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This article was published 25/7/2014 (865 days ago), so information in it may no longer be current.
Two northwest Winnipeg teachers are getting a first-hand look at the battlefields of the First and Second World Wars.
Alison Lynch of West Kildonan Collegiate and Paul Longtin of Garden City Collegiate are among the 22 Canadian teachers in France this week for the Juno Beach Centre’s 10th annual Professional Development Battlefield Tour for Educators.
Mary Ellen Campbell of St. John’s-Ravenscourt School and Scott Powers of Gimli High School are also on the tour, which started on Mon., July 28 and runs until Mon., Aug. 4.
Longtin, 59, a history, English and drama teacher, said his interest in military history dates back to his involvement with Cadets as a youth. Also, his uncle fought in the Italian Campaign during the Second World War and his father joined the Royal Canadian Navy in 1946, but didn’t see any war action.
Longtin, who majored in history at the University of Manitoba, said he is well-educated on Canada’s involvement in the First and Second World Wars, but noted that books and documentaries can’t compare to actually being there.
"History involves using your imagination to try to visualize, to try and put yourself into the position of these people," Longtin said. "I have imagined Juno Beach, but my imagination is not going to be the same as standing there, going into the gun placements and looking down at the beach and seeing that stretch of sand that the Canadian soldiers had to get across."
Like Longtin, Lynch has had a lifelong interest in military history, which she said she picked up from her dad, whose own father served in the Italian Campaign. But, when it comes to applying the experience in France to the classroom, Lynch’s situation looks a little different than her tour mates’.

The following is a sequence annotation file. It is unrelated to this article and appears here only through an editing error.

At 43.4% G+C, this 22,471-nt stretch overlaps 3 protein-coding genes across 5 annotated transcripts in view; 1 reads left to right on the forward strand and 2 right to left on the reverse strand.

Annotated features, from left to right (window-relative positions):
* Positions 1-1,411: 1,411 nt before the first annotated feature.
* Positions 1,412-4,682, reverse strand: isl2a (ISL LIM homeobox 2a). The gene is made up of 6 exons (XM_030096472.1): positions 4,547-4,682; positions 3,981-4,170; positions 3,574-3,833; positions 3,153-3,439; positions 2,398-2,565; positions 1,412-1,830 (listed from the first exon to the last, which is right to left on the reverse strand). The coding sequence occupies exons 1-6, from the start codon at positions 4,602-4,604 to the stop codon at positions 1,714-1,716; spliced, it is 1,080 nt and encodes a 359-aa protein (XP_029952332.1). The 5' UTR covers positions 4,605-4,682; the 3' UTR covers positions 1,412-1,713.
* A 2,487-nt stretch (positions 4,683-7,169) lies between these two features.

"They kind of gear it towards history teachers, but I’m actually a science and math teacher, so when I applied I put in the science and technology twist on why I wanted to go," said Lynch, 30. "The (Second World War) was such an interesting time because of all the technology advances, in medical terms, in the aircraft, in the guns and artillery and in the boats. You can apply that all to science. It’s not just a history tour. There’s so much going on, like the literature that was written at that time, the changes in geography and political issues."
Included in the tour itinerary are trips to Dieppe Beach, Vimy Ridge and of course Juno Beach. This year marks the 70th anniversary of D-Day.
The tour will start at the Beaumont-Hamel Newfoundland Memorial, dedicated to the Dominion of Newfoundland soldiers who died in the First World War.
"One of the other things I’m looking forward to most is visiting the military graveyards," Longtin said.
"You read the numbers, but it’s a different thing to see that marked in crosses. I think that’s going to be a very dramatic and powerful underscore of the sacrifices that Canadians made."